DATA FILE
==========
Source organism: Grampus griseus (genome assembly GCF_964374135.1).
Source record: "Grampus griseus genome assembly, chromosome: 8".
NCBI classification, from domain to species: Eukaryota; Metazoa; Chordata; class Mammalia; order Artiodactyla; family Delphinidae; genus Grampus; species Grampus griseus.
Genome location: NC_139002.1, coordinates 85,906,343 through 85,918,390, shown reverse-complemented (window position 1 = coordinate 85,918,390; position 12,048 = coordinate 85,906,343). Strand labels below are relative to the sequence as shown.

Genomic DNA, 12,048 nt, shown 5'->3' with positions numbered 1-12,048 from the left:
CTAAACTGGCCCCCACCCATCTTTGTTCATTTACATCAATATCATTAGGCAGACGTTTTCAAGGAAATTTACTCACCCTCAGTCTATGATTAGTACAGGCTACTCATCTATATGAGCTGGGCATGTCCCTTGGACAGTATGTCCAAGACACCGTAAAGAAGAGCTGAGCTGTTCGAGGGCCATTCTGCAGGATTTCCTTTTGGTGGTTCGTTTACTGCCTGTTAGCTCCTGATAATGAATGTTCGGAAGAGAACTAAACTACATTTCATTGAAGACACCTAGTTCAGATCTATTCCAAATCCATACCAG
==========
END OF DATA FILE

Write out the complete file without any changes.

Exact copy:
Source organism: Grampus griseus (genome assembly GCF_964374135.1).
Source record: "Grampus griseus genome assembly, chromosome: 8".
NCBI classification, from domain to species: Eukaryota; Metazoa; Chordata; class Mammalia; order Artiodactyla; family Delphinidae; genus Grampus; species Grampus griseus.
Genome location: NC_139002.1, coordinates 85,906,343 through 85,918,390, shown reverse-complemented (window position 1 = coordinate 85,918,390; position 12,048 = coordinate 85,906,343). Strand labels below are relative to the sequence as shown.

Genomic DNA, 12,048 nt, shown 5'->3' with positions numbered 1-12,048 from the left:
CTAAACTGGCCCCCACCCATCTTTGTTCATTTACATCAATATCATTAGGCAGACGTTTTCAAGGAAATTTACTCACCCTCAGTCTATGATTAGTACAGGCTACTCATCTATATGAGCTGGGCATGTCCCTTGGACAGTATGTCCAAGACACCGTAAAGAAGAGCTGAGCTGTTCGAGGGCCATTCTGCAGGATTTCCTTTTGGTGGTTCGTTTACTGCCTGTTAGCTCCTGATAATGAATGTTCGGAAGAGAACTAAACTACATTTCATTGAAGACACCTAGTTCAGATCTATTCCAAATCCATACCAG